The image above will be familiar to anyone with an interest in Henry II and his devil’s brood. It is one often used for book covers and articles about the Angevin kings of England. But where is it actually from?
Well, it is from a manuscript known as ‘The Genealogical Roll Chronicle of the English Kings.’ This spectacular manuscript is from the reign of Edward I, made at some point between 1272 and 1307, long after the deaths of Henry II and his children. It is a genealogical account of the kings of England and their families. The genealogy starts with Egbert, king of Wessex, whose descendent united England. It originally finished with Edward I, but in c.1340, provided a continuation down to Edward III; this addition remained incomplete, with no pigments illuminating the sketches.
The whole roll takes around 5 metres to tell the genealogy. But the small section we are looking at shows Henry II and his children. With beautiful illuminations for each of them, they appear in birth order: William (died in infancy), Henry the Young King, King Richard the Lionheart, Duchess Matilda of Saxony, Duke Geoffrey of Brittany, Queen Eleanor of Castile, Queen Joan of Sicily, and King John.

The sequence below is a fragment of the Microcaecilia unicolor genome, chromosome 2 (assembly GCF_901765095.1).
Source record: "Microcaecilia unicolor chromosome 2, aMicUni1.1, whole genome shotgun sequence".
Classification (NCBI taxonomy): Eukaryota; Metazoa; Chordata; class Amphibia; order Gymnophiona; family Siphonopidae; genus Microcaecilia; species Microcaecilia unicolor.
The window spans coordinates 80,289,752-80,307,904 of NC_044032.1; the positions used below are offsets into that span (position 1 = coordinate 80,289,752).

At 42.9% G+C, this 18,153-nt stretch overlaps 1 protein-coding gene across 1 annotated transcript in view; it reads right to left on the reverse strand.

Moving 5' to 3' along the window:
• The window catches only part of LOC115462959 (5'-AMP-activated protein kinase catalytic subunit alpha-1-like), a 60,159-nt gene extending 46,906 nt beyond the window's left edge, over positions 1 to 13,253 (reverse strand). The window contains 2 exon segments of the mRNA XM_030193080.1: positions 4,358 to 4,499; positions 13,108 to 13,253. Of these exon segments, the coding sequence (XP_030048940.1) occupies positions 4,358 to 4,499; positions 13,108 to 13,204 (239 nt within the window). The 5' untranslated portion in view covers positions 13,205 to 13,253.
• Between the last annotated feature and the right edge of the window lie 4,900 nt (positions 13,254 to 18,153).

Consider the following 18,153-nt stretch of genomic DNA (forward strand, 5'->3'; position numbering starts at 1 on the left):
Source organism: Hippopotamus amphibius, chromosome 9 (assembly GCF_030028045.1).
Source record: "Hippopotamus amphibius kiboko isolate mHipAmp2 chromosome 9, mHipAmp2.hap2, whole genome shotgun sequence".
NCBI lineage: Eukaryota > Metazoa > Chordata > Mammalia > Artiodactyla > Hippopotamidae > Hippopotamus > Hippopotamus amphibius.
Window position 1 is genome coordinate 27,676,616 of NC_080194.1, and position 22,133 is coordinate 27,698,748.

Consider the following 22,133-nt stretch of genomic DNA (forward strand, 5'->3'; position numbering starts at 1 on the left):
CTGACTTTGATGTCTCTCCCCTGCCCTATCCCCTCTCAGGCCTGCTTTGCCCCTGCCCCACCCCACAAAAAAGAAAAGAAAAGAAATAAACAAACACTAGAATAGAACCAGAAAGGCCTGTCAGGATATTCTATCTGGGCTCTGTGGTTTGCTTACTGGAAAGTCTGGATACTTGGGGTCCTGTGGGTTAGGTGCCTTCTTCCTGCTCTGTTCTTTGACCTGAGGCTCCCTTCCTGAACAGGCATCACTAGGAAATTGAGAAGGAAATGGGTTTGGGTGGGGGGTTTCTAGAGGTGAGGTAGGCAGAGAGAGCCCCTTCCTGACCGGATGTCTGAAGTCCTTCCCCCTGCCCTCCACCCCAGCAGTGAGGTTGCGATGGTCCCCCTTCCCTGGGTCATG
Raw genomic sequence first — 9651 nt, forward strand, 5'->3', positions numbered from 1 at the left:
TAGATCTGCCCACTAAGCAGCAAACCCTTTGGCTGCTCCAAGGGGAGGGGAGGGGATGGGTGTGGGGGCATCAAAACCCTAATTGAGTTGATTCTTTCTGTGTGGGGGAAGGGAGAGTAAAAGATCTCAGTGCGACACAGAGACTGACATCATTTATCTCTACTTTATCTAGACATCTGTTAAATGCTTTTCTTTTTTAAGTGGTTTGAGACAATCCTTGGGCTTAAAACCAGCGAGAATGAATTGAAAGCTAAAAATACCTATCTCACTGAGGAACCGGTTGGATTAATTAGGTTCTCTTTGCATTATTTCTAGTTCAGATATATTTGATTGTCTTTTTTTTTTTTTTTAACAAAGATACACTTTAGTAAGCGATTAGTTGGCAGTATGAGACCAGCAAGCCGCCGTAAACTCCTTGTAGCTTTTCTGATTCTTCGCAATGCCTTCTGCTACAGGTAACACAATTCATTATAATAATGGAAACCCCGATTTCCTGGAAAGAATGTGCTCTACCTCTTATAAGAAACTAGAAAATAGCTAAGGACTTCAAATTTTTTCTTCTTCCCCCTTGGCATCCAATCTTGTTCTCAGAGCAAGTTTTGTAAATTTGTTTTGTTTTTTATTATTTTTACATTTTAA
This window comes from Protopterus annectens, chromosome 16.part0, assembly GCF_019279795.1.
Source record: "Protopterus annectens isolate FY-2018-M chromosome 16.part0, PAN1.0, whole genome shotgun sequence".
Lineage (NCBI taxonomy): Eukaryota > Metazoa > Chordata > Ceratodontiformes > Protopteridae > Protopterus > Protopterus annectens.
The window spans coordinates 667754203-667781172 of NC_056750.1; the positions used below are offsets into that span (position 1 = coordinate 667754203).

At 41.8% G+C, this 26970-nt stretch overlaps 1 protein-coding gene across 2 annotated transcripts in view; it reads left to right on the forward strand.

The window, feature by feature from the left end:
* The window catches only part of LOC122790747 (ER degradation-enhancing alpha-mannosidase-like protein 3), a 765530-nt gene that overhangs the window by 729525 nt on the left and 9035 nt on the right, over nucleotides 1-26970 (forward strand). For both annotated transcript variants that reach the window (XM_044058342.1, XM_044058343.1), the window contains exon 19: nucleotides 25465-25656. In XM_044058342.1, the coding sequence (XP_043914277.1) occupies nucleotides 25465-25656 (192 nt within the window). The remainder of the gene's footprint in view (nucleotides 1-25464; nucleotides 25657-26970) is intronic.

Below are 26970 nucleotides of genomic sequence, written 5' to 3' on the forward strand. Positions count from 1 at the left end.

Neither the artist nor the patron of this magnificent work is known. Genealogies were a very popular genre at this time; many nobles commissioned such manuscripts to demonstrate their lineage and justify their titles. It could well be that Edward I himself commissioned this particular genealogy. What we do know is that it ended up in the royal collection some time prior to 1535, as it is listed as ‘Role des roys d’Angleterre’ in an inventory of Richmond Palace. As a Renaissance prince with a humanist education, it is easy to imagine Henry VIII valuing this manuscript and the connection it shows between his predecessors, and the great Anglo-Saxon kings, like Edward the Confessor and Alfred the Great.
The entire roll can be viewed on the British Library website, here: https://tinyurl.com/w3r9v2eb